U.S. Postal Service

Raising risk-averse children


A series of Michelle Obama-inspired postage stamps depicting children participating in active recreation—soccer, running, jumping—will never grace your mail, at least not in their present form. On the advice of the President’s Council on Fitness, Sports, and Nutrition, the U.S. Postal Service pulled the entire printing at the last minute because the stamps supposedly depict dangerous negligence. The skateboarder is not wearing knee pads. The swimmer is doing a cannonball. A reckless youth attempts a headstand without a helmet. Another is up at bat without a batting helmet. An improperly supervised girl is balancing barefoot on a potentially slippery rock. And someone is playing soccer without shin guards. Without shin guards! Almost half the 15 stamps are said to encourage unsafe play. The juggler appears to be safe.

Just before this, a middle school on Long Island banned all sports balls during recess except for Nerf products. A coach must supervise tag and cartwheels.

One parent reflected, “Children’s safety is paramount, but at the same time, you have to let them live life.” That’s precisely the dilemma. If children’s safety is the ultimate consideration, then none of them should be allowed out for recess without padding and helmets. The expense would be burdensome, but if it saves even one child from a head injury, surely it’s worth it—or so the reasoning goes. Perhaps we should require these for all children everywhere outside the home, an extension of bike helmet and car safety seat laws. “Safety first” means never leaving your bed.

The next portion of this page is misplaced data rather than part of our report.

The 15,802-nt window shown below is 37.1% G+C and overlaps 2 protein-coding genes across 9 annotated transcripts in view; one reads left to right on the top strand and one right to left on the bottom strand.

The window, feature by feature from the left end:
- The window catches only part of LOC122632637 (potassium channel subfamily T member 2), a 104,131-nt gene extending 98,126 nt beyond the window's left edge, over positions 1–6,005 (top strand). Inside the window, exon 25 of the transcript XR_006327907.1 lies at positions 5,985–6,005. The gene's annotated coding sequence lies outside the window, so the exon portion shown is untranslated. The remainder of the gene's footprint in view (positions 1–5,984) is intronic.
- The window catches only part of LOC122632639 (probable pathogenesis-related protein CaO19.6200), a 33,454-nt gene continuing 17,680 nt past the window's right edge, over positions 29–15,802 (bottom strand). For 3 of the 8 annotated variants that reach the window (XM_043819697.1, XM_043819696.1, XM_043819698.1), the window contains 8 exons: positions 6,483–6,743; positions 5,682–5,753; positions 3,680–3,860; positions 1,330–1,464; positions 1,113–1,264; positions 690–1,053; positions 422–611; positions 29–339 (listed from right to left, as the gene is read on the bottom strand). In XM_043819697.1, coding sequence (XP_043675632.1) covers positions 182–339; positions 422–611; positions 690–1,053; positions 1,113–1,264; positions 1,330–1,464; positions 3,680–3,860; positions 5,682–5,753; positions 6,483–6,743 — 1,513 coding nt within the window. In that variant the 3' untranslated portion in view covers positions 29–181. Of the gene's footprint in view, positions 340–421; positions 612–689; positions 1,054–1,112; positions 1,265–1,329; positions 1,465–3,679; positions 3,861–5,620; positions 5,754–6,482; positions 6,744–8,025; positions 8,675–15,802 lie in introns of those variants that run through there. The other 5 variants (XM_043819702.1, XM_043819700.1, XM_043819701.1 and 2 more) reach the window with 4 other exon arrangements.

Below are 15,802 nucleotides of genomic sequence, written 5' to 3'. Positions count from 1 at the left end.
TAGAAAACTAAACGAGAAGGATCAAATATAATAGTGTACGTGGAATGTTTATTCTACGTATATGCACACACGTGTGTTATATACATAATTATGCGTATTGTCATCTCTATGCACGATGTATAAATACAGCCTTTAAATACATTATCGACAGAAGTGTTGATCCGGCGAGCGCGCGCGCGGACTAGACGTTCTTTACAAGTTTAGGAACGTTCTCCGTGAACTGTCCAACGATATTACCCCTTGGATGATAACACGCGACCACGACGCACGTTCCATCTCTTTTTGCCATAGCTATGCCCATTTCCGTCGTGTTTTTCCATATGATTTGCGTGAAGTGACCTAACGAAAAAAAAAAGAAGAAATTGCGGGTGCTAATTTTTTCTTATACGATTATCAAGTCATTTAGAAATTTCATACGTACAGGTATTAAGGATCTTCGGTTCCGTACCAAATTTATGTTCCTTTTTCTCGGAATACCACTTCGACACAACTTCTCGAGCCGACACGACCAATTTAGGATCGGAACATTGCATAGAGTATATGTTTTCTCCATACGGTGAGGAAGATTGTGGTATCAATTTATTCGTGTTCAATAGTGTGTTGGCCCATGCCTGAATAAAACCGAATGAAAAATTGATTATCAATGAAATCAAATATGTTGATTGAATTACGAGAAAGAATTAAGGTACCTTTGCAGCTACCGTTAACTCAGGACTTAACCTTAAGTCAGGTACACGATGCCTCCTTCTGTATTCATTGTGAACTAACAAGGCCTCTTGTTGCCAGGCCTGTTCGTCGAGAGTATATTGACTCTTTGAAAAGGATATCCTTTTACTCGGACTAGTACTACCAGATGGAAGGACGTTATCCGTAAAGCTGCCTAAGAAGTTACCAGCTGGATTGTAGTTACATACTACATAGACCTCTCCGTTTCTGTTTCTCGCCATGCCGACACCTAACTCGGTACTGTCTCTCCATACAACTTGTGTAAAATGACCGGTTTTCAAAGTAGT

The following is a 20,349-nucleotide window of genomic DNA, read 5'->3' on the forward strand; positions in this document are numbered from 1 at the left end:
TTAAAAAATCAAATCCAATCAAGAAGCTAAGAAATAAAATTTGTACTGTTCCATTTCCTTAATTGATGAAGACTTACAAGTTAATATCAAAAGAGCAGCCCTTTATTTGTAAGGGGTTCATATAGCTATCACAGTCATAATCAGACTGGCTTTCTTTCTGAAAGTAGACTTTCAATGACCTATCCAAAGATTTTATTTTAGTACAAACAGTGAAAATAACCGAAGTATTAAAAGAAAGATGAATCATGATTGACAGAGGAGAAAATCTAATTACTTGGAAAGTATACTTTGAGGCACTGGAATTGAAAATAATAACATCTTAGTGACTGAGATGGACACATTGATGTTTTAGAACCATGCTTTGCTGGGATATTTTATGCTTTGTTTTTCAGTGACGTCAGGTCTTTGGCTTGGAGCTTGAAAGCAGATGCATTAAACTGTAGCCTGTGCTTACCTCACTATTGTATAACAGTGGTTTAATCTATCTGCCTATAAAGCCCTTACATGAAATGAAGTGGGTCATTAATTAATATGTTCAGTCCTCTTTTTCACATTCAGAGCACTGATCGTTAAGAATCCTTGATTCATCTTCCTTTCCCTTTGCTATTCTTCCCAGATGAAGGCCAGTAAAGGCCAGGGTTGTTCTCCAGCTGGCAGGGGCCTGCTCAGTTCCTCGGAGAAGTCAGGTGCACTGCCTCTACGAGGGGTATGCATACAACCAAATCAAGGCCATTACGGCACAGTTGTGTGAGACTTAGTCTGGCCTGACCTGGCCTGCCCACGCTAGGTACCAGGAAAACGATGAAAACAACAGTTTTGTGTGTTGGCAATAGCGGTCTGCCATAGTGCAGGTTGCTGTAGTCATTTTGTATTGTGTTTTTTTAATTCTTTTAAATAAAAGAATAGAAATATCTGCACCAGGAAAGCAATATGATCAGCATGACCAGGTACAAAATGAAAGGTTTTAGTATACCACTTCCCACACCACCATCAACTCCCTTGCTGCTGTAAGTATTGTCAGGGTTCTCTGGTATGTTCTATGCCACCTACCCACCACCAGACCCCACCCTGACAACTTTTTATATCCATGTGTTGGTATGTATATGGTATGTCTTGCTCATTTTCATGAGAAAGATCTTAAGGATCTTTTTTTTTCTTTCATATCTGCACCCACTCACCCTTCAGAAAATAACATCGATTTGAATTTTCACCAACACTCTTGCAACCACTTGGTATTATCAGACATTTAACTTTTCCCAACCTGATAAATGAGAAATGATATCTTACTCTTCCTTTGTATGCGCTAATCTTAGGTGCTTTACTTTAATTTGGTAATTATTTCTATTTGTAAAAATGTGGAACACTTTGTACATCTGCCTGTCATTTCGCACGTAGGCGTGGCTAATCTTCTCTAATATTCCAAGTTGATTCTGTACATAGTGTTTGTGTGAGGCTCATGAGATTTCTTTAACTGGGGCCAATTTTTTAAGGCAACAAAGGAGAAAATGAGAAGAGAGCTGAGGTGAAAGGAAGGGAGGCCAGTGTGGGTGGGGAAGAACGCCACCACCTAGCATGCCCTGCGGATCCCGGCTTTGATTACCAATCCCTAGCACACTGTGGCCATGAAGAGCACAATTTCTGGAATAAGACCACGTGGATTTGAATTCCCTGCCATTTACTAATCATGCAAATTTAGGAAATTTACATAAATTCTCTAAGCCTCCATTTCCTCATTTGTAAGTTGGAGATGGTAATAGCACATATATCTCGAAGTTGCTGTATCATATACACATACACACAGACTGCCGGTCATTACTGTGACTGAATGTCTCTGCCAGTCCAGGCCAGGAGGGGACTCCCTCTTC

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But “you have to let them live life.” Children learn life lessons from risk-taking, from hard play, from leaping into the wild and climbing high. They learn prudence as well as the benefits of boldness that later become entrepreneurial, military, and missionary adventures. Of course, there are obvious limits. Buckle up in the car!

This protective excess has political roots in the progressive, personal security state. Liberty is the risk-free life. President Franklin Roosevelt expressed this in his 1944 State of the Union Address:

“[T]rue individual freedom cannot exist without economic security and independence. “Necessitous men are not free men.” People who are hungry and out of a job are the stuff of which dictatorships are made. In our day these economic truths have become accepted as self-evident. We have accepted, so to speak, a second Bill of Rights under which a new basis of security and prosperity can be established for all regardless of station, race, or creed.”

The new American liberty will be freedom from want and fear, that is, from the challenge of life and from personal responsibility to face it. This was to include, according to FDR, “the right of every family to a decent home; the right to adequate medical care and the opportunity to achieve and enjoy good health; the right to adequate protection from the economic fears of old age, sickness, accident, and unemployment.” Today, every touching story of personal setback justifies another blanket of government regulation and protection. Obamacare is only the latest.

We are raising children to be risk averse and to blame others for any harm they suffer. This changes us morally. We become litigious and entitled, a nation of takers, not makers. Citizens become clients. A free people needs the space to tackle the terrain of life, to fail, and to scar and grow.

D.C. Innes
D.C. Innes

D.C. is associate professor of politics at The King's College in New York City and co-author of Left, Right, and Christ: Evangelical Faith in Politics (Russell Media). Follow D.C. on Twitter @DCInnes1.


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